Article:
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Foreign Correspondent
by international syndicated columnist & broadcaster Eric Margolis


Copyright: Eric S. Margolis, 2004

29 November 2004

LONDON - The narrow victory of Ukraine's prime minister Viktor Yanukovych in last week's election, marked by fraud and systematic voting irregularities, is raising grave fears of civil war or chaos in this highly strategic nation.

If the pro-Russian Yanukovych's victory holds, coupled with the recent rigged electoral victory of communist strongman Alexander Lukashenko in neighboring Belarus, the two elections will mark a major milestone in Vladimir Putin's long-term strategy to rebuild the old Soviet Union. Putin campaigned long and hard in Ukraine for Yanukovych.

As I write, massive street demonstrations are underway in Ukraine's capitol, Kiev, protesting what western observers have denounced as a crudely rigged vote that re-elected old Soviet machine politician Yanukovych and dashed hopes the pro-Europe democratic reformer, Viktor Yushchenko, would lead Ukraine's 48 million people into closer association with Europe.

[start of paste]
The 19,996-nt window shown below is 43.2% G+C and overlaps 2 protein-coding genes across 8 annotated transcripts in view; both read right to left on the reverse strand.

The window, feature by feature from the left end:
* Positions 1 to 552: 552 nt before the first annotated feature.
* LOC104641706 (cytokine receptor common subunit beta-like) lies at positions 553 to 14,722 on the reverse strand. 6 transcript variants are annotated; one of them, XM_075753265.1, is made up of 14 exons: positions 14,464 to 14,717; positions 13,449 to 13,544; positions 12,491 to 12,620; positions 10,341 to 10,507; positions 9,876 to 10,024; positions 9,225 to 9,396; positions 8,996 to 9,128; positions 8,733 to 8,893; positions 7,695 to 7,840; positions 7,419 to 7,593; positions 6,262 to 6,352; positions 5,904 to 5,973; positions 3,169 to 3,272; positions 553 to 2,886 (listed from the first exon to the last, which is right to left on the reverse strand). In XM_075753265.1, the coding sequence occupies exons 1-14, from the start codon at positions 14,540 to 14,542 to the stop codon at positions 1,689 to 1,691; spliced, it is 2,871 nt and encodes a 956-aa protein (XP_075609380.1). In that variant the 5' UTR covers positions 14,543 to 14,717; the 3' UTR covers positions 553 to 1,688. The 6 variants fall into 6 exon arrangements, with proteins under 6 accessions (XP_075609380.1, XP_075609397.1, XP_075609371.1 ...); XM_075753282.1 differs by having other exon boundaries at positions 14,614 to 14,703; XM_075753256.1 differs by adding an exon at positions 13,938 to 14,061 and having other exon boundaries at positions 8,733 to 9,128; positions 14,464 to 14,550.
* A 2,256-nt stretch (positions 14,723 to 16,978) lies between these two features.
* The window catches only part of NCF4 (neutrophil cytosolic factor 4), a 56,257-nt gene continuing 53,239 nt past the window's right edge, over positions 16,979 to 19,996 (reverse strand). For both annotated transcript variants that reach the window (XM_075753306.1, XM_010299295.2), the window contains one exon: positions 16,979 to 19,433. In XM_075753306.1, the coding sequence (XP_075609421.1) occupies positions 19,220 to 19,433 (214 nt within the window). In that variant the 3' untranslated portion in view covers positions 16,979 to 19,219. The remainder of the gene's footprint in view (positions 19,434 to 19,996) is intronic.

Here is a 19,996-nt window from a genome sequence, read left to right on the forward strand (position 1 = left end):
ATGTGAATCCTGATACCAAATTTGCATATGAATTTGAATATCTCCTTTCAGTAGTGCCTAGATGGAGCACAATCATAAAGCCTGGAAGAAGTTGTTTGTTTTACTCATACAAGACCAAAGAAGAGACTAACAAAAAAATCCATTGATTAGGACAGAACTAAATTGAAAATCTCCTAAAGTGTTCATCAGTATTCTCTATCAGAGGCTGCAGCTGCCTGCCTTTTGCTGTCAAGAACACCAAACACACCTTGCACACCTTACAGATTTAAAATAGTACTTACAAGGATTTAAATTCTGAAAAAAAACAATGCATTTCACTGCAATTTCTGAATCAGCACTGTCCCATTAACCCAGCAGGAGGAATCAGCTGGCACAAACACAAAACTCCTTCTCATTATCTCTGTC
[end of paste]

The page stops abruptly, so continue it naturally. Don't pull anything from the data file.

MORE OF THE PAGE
Ukraine has split along historic lines, with the European-oriented western, largely Catholic half, once part of the Austro-Hungarian Empire, supporting Yushchenko, and the Eastern Orthodox portion, notably the Donets coal basin and industrial Luhansk, with 10 million ethnic Russians, favoring Yanukovych and Moscow. Crimea, an ethnic Russian and Tatar region, went solidly for the pro-Moscow camp.

Some pro-Moscow easterners are calling for secession from Ukraine, and possible union with Russia. Though fraught with dangers, a division of Ukraine might be one possible way out of the current mess.

Yushchenko supporters have massed in the streets and called on the army and security service to join them, invoking the threat of political chaos, even civil war. The fiery and brilliant Yulia Timoshenko, whom this column interviewed last year, has assumed the role of Ukraine's La Passionara, calling on Yuschenko supporters to besiege the regime.

As of this writing, the security services, heavily influenced by Russia's secret services, appear loyal to Yanukovych. But the call by one of their senior generals for the Supreme Court to decide the election raises the intriguing possibility the security organs may step aside, just as Soviet KGB units did during the communist coup in Moscow in 1991, and not confront the people.

While wily Putin was campaigning and intriguing furiously for Yanukovych, America, Canada, and Europe reacted with feebleness until it was almost too late.

Preoccupied by elections and Iraq, the Bush Administration did little to support pro-western forces in Ukraine. Instead of shoring up Yushchenko's forces with finance and diplomatic support, Washington sent the lightweight Senator Richard Lugar, a nobody on the international stage, to encourage them. Europe and Canada, which is home to one million people of Ukrainian descent, did even less.